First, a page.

Project: Cooking Hinges

I have four closets in the house that have bi-fold doors.  With the updating of the door hardware to nickel, I have a small issue with the hinges on these bi-fold doors.  They’re brass and I wasn’t able to find any drop-in nickel replacements for them.  Well actually, the hinges are painted over, which might be even worse than being brass.

It’s not a huge deal because you only see the hinges when the doors are open (that’s how bi-fold doors work).  But still, I want things to look good when they’re visible.  So, I think that having the hinges unfinished instead of painted will be an improvement, and I want them to at least look like they are nickel.  So, I’ll just spray paint them and hope that looks sufficient.

But first, I have to get the old paint off.  I heard from the Internet that this is a simple task involving heat and water.  I’m pretty sure it is, because I used the same technique when getting the paint off my closet shelving brackets.  But this is probably going to take a while to get off.  To accomplish this, I purchased a cheap $20 crock pot and the hinges will soak in water on high heat throughout the day.  The paint should be “fall off the bone” ready when I get back from work.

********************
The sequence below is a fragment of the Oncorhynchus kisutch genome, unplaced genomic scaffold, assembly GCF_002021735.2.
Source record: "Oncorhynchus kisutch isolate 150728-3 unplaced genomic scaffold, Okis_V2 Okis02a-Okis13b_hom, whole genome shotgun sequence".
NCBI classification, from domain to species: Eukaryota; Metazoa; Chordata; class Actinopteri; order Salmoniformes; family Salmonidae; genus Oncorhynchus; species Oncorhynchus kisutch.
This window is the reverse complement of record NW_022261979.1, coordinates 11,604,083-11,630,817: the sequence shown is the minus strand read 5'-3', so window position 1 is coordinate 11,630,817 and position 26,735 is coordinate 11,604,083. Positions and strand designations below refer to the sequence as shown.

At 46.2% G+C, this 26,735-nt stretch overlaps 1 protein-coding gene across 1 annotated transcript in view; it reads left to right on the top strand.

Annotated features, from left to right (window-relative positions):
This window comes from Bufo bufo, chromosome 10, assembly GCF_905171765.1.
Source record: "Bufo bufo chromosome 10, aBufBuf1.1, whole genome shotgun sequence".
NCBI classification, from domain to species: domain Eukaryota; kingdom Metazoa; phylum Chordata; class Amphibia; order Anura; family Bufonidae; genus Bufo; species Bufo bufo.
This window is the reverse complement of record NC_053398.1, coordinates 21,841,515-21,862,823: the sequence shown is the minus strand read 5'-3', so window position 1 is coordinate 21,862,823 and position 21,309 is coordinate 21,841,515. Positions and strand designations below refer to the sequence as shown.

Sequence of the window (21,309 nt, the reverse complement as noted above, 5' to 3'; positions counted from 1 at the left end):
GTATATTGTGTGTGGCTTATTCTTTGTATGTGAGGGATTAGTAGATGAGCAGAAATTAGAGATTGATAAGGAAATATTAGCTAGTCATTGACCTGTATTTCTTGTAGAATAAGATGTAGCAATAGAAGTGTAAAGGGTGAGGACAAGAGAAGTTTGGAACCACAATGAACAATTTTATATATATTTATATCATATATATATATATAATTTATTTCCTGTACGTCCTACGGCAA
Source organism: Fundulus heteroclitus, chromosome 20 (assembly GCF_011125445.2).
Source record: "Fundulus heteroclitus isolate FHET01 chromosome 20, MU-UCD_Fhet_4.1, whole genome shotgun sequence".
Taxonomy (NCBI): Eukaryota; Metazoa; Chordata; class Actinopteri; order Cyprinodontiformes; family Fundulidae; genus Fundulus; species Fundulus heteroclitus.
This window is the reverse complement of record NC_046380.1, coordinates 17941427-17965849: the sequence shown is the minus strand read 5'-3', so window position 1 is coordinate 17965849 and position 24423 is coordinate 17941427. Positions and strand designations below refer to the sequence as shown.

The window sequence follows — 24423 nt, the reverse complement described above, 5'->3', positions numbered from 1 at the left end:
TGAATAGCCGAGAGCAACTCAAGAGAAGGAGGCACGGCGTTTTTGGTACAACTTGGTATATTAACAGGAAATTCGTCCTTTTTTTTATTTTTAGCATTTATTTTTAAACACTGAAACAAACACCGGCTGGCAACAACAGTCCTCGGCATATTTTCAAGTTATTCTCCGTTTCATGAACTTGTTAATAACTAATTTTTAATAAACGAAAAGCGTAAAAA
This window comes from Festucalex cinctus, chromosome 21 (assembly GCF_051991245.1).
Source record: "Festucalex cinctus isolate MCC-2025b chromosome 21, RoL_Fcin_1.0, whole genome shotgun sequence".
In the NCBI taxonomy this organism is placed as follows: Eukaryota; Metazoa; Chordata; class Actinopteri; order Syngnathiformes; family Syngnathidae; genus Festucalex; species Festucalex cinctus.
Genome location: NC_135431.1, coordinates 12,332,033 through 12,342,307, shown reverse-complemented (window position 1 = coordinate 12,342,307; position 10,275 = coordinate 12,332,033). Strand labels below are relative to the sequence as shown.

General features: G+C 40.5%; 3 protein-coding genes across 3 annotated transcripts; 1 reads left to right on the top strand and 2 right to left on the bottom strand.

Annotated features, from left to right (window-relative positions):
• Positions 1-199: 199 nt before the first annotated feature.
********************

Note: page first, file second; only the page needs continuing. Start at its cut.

While prepping for that, after removing all the hardware from one door, I got to try out my new sawhorses.  With the doors propped up, I sanded down the edges of each part of the door and scuffed up the surface for the new paint.

If this soaking and spray painting trick doesn’t work out, a subsequent search with more appropriate keywords brought up some places to find my hinges.  Not knowing what the hinge is called was holding me back.  Apparently, the hinge is a “3-leaf non-mortise hinge” and is commonly used for shutters.  …And my doors, for whatever reason.  I would need 18 of the things, which would cost about $40.  That’s a bit more than the cost of the spray paint and crock pot that I bought, so maybe it won’t come to that.

And while I’m at it, the two single bi-fold doors on the linen closets need some adjustment.  The top anchor seems to have drifted a little, so the door presses up against the wall when closed.  In both cases, it’s actively damaging the wall, so I need to repair the wall and adjust the anchor.  Not sure why I lived with it like that as long as I did.

The soaking did the trick.  The paint just slid right off.  However… the painting of the first set of hinges resulted in some pretty shitty results.  Terrible-looking.  I know I said I wanted everything in my remodel to be quality, so I don’t even know why I cheaped out on this.  So, I guess I’m ordering new hinges for those doors, too.  And no more slow cooking brass.